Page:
Selling your home is a big financial and emotional decision. We’ll help guide you through the process to make sure that you feel comfortable every step of the way.
What can I expect as my closing costs?
What are my options if I don’t have a new place to live at the time of my closing?
The buyer of your home will expect the keys at the closing, but you may be able to work out a deal to rent the apartment from the new owner for a certain number of months. Or perhaps you can consider pursuing a sublet, a short-term rental or a furnished rental until you find a place to live. If possible, try to pick a date for the closing that will give you enough time to find a new residence.
What happens at a closing?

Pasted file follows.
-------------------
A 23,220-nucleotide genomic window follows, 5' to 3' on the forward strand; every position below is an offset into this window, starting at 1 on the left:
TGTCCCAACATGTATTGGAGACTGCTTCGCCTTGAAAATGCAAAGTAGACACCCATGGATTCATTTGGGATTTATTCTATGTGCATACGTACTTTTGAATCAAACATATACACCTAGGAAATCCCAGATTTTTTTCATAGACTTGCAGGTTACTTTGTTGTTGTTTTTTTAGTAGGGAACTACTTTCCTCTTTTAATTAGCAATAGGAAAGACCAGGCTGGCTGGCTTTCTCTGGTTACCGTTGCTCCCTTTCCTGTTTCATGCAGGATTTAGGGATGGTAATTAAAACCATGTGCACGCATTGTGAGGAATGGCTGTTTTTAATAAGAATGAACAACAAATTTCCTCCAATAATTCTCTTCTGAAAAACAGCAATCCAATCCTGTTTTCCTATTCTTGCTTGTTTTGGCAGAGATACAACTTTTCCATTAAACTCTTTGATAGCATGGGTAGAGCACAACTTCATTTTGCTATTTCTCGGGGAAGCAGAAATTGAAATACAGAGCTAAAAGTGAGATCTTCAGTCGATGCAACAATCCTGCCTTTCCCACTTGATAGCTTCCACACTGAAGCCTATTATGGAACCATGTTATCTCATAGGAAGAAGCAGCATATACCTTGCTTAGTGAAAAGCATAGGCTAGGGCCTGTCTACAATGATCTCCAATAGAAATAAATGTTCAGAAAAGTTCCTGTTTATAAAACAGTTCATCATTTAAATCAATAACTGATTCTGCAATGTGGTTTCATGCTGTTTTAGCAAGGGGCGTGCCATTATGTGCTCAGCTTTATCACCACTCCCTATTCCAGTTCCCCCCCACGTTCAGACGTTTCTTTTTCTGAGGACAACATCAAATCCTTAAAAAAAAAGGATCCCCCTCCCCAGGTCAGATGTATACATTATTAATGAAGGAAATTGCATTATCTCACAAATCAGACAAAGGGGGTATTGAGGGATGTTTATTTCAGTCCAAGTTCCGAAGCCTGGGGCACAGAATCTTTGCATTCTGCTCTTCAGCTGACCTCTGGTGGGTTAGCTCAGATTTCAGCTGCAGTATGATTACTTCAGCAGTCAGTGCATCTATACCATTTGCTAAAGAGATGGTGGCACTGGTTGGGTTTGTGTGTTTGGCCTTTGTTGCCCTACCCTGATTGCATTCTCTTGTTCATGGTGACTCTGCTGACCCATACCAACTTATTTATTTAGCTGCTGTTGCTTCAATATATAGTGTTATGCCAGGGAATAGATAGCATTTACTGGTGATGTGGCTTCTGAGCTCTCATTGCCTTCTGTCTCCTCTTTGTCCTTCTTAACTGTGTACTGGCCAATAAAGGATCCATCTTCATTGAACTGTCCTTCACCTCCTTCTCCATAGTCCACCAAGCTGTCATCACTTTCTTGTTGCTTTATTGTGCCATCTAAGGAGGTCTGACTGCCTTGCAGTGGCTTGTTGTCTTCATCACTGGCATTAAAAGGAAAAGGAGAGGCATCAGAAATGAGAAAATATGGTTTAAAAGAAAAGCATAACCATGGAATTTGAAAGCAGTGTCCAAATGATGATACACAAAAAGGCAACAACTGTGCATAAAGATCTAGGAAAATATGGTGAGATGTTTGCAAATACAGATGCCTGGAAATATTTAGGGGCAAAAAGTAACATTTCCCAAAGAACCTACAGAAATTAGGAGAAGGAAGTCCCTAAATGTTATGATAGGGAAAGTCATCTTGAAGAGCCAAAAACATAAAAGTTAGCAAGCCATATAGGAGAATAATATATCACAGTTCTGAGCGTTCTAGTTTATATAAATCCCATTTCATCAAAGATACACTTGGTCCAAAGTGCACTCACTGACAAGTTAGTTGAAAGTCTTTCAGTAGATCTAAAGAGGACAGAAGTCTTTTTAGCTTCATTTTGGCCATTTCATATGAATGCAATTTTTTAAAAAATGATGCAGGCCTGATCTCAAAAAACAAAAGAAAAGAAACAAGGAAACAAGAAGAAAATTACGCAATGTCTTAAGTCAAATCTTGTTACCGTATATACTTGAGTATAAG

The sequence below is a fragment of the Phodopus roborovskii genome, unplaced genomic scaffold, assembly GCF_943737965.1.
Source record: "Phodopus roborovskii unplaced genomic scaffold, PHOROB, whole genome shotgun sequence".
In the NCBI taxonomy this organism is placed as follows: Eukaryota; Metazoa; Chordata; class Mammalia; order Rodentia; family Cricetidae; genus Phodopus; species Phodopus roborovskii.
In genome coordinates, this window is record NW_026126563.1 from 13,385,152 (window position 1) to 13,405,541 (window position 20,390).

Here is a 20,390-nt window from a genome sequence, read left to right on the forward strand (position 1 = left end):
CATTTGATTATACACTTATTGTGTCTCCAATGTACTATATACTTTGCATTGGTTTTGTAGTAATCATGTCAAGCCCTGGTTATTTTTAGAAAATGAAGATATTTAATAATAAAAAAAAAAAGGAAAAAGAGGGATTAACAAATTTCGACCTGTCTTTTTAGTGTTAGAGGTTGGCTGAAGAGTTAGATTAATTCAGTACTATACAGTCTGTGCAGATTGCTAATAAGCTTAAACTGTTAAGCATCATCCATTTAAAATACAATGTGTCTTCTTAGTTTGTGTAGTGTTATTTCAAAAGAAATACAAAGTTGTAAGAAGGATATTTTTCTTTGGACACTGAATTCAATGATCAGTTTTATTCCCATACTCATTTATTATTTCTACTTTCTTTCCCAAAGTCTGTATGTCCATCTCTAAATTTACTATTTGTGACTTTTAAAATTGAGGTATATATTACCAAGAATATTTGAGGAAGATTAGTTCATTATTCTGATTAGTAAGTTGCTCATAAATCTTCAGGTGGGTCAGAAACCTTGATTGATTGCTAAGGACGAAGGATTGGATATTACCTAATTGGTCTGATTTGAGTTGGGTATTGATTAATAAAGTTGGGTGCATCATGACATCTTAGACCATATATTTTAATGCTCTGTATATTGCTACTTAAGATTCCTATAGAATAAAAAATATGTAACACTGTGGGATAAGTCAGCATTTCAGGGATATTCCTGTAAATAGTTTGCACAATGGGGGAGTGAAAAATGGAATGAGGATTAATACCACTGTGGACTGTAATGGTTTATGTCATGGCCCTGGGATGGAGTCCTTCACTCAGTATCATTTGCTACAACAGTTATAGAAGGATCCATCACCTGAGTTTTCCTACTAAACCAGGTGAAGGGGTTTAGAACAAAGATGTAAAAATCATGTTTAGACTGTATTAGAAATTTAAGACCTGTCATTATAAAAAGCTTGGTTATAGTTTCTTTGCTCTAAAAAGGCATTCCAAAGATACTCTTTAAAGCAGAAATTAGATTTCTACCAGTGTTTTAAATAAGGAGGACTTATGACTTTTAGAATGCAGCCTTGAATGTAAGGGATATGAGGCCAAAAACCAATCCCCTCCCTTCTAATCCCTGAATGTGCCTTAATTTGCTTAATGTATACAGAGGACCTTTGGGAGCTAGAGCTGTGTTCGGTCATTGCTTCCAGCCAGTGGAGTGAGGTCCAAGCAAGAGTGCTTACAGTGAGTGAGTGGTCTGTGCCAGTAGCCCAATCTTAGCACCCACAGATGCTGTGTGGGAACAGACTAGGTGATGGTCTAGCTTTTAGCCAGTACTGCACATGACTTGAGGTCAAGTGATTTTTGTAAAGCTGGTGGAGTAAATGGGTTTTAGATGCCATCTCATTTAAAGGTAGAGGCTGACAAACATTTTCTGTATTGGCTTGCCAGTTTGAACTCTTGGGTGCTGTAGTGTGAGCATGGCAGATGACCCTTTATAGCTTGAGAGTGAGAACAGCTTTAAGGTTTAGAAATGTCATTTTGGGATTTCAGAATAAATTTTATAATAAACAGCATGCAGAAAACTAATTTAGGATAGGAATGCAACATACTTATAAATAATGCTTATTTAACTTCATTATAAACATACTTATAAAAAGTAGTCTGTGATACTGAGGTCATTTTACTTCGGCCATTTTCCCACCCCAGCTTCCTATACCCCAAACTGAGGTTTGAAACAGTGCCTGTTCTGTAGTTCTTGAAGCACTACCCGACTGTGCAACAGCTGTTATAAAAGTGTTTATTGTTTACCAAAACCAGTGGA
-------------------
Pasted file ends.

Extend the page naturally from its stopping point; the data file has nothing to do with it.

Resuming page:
All of your paperwork will be with your agent when you go in for your closing appointment. You have a right to review your paperwork in advance of this meeting. You’ll need to bring a current photo identification with you to the closing, typically either a driver’s license or passport. Also bring any paperwork you feel you might need to refer to during the closing. This would include your original deed, warranty information, repair receipts, etc. Ideally all these items should have been reviewed and accounted for well before the closing time, so this is just precautionary. Some amounts owed may need to be paid by certified check; ask your attorney. For cooperatives and condops, the closing is usually held at the office of the management company for the building and is attended by the buyer, buyer’s attorney, you, your attorney, lender's attorney, a representative from the managements transfer dept., and the agent(s). With condominiums and townhouses, the closing is ordinarily held at the office of the seller or lender's attorney, with the buyer, buyer’s attorney, you, your attorney, lender's attorney, title company closer and agent(s) in attendance. Checks are exchanged for the keys to the apartment or house.